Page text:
Perhaps the most significant aspect of "Ever Fallen In Love?" is the fact that one can easily argue that it is on this song that Pete Shelley has finally "found his groove," and the after-effects of the recently departed Howard Devoto are clearly out of the bands' sound. Shelley further separates The Buzzcocks from their peers with the fact that he is actually singing for much of "Ever Fallen In Love?," and yet there is a bite to his sound that keeps him linked to many of the other punk singers of the era. Both the tone and emotion within Shelley's voice are nothing short of perfect, and though the theme is one which he approached a number of times, there is a feeling of authenticity and proximity to the music found here that is far stronger than his other work. Yet Shelley also manages to keep an overall feeling of rejection within his vocals, and this plays in brilliant contrast to the quick hitting, high-energy music over which he sings. In a manner unlike anyone else who had previously explored the idea of unrequited love, Shelley boils the idea down to its most basic elements, and all can relate when he sings lines like, "...and if I start a commotion, I'll only end up losing you and that's worse..." It is these simple, yet universal statements of frustration and defeated hope that help "Ever Fallen In Love?" to become absolutely unforgettable, and yet it is the way in which Pete Shelley presents them that also makes the song amazingly catchy and almost endearing.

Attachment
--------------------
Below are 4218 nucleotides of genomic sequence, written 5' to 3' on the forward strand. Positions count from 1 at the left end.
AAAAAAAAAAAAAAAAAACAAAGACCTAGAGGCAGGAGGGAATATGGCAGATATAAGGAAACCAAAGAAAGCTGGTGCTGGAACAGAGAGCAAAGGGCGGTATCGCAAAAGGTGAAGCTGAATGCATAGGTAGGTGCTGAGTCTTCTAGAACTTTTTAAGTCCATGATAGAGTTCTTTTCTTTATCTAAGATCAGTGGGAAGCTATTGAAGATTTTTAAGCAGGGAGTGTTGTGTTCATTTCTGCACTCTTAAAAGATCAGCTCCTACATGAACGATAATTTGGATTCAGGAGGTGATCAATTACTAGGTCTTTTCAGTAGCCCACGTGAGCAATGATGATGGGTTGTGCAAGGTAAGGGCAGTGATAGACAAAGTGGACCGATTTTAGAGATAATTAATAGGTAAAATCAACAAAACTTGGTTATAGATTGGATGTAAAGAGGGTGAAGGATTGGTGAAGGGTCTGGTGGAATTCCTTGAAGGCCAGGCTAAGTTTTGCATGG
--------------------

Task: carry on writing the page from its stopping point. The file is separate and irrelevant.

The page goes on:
Truth be told, "Ever Fallen In Love?" stands out from almost every other song of the late 1970's punk rock explosion not only for its arrangement and content, but also for the fact that since its release, it is one of the most widely covered songs in history. With bands ranging from Elton John to Jeff Tweedy to The Noisettes, and the group Fine Young Cannibals cracked the top ten in the U.K. with their cover of the song in 1986. Though the song is familiar to most people, very few are aware of the original version, and few would guess that its origin lies within the English punk scene of the late 1970's. In many ways, this represents the true spirit of punk rock in a manner unlike any other song, as it works so perfectly against every preconceived notion, that one is truly original and impossible to copy. The way in which The Buzzcocks perfected their approach of taking the classic, more melodic approach and fusing it together with the urgency and uneasy feel of punk rock sets them into a class all their own, and Pete Shelley's abilities as a lyricist were perhaps never better. Quite literally, "Ever Fallen In Love?" is as perfect as music of any genre can get, as it blends high energy music with powerful lyrics to which all can relate, capped off by an honesty and authenticity within the music. It is this combination of sounds and styles that forces one to wonder how The Buzzcocks were not one of the biggest bands in history, and their claim to such a title can easily be argued by using their absolutely phenomenal 1978 single, "Ever Fallen In Love?"